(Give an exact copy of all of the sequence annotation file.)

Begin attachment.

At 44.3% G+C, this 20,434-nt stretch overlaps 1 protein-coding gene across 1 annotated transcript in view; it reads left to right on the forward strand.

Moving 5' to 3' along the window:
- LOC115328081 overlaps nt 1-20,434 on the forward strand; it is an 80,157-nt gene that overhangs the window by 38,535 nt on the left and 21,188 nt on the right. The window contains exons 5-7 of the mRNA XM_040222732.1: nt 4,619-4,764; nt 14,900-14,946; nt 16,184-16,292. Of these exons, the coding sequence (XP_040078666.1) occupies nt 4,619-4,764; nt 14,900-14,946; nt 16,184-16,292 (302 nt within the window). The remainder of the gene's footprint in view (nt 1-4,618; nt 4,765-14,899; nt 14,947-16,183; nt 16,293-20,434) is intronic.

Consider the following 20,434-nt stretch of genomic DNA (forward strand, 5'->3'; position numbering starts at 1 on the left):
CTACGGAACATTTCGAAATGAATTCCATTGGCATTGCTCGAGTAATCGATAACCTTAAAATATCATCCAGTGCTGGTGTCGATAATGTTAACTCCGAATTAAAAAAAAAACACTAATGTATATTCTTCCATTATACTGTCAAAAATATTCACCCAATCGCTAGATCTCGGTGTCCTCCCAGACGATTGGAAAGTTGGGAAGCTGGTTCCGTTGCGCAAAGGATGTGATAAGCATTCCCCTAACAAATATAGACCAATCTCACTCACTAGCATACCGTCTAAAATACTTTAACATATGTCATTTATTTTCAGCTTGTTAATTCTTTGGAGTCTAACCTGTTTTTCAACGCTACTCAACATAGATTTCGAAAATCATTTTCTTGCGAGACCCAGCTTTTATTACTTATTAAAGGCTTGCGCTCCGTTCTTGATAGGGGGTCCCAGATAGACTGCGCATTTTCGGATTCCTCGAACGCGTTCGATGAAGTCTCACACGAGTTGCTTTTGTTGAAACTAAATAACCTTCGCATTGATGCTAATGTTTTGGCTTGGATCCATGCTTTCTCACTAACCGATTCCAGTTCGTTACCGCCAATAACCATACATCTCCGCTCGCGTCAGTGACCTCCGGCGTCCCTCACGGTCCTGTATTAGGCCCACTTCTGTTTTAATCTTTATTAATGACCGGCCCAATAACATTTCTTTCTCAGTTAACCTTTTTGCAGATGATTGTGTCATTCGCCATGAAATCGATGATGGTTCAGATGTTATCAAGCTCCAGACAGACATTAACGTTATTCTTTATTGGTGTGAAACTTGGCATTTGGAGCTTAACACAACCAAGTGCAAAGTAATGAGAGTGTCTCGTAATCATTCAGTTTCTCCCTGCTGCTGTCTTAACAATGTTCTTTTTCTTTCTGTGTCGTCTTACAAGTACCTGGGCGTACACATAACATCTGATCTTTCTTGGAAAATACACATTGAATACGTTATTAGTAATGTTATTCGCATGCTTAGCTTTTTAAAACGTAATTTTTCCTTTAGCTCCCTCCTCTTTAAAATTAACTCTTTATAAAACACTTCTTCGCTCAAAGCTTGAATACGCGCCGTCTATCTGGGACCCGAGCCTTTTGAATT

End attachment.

At 44.3% G+C, this 20,434-nt stretch overlaps 1 protein-coding gene across 1 annotated transcript in view; it reads left to right on the forward strand.

Moving 5' to 3' along the window:
- LOC115328081 overlaps nt 1-20,434 on the forward strand; it is an 80,157-nt gene that overhangs the window by 38,535 nt on the left and 21,188 nt on the right. The window contains exons 5-7 of the mRNA XM_040222732.1: nt 4,619-4,764; nt 14,900-14,946; nt 16,184-16,292. Of these exons, the coding sequence (XP_040078666.1) occupies nt 4,619-4,764; nt 14,900-14,946; nt 16,184-16,292 (302 nt within the window). The remainder of the gene's footprint in view (nt 1-4,618; nt 4,765-14,899; nt 14,947-16,183; nt 16,293-20,434) is intronic.

Consider the following 20,434-nt stretch of genomic DNA (forward strand, 5'->3'; position numbering starts at 1 on the left):
CTACGGAACATTTCGAAATGAATTCCATTGGCATTGCTCGAGTAATCGATAACCTTAAAATATCATCCAGTGCTGGTGTCGATAATGTTAACTCCGAATTAAAAAAAAAACACTAATGTATATTCTTCCATTATACTGTCAAAAATATTCACCCAATCGCTAGATCTCGGTGTCCTCCCAGACGATTGGAAAGTTGGGAAGCTGGTTCCGTTGCGCAAAGGATGTGATAAGCATTCCCCTAACAAATATAGACCAATCTCACTCACTAGCATACCGTCTAAAATACTTTAACATATGTCATTTATTTTCAGCTTGTTAATTCTTTGGAGTCTAACCTGTTTTTCAACGCTACTCAACATAGATTTCGAAAATCATTTTCTTGCGAGACCCAGCTTTTATTACTTATTAAAGGCTTGCGCTCCGTTCTTGATAGGGGGTCCCAGATAGACTGCGCATTTTCGGATTCCTCGAACGCGTTCGATGAAGTCTCACACGAGTTGCTTTTGTTGAAACTAAATAACCTTCGCATTGATGCTAATGTTTTGGCTTGGATCCATGCTTTCTCACTAACCGATTCCAGTTCGTTACCGCCAATAACCATACATCTCCGCTCGCGTCAGTGACCTCCGGCGTCCCTCACGGTCCTGTATTAGGCCCACTTCTGTTTTAATCTTTATTAATGACCGGCCCAATAACATTTCTTTCTCAGTTAACCTTTTTGCAGATGATTGTGTCATTCGCCATGAAATCGATGATGGTTCAGATGTTATCAAGCTCCAGACAGACATTAACGTTATTCTTTATTGGTGTGAAACTTGGCATTTGGAGCTTAACACAACCAAGTGCAAAGTAATGAGAGTGTCTCGTAATCATTCAGTTTCTCCCTGCTGCTGTCTTAACAATGTTCTTTTTCTTTCTGTGTCGTCTTACAAGTACCTGGGCGTACACATAACATCTGATCTTTCTTGGAAAATACACATTGAATACGTTATTAGTAATGTTATTCGCATGCTTAGCTTTTTAAAACGTAATTTTTCCTTTAGCTCCCTCCTCTTTAAAATTAACTCTTTATAAAACACTTCTTCGCTCAAAGCTTGAATACGCGCCGTCTATCTGGGACCCGAGCCTTTTGAATT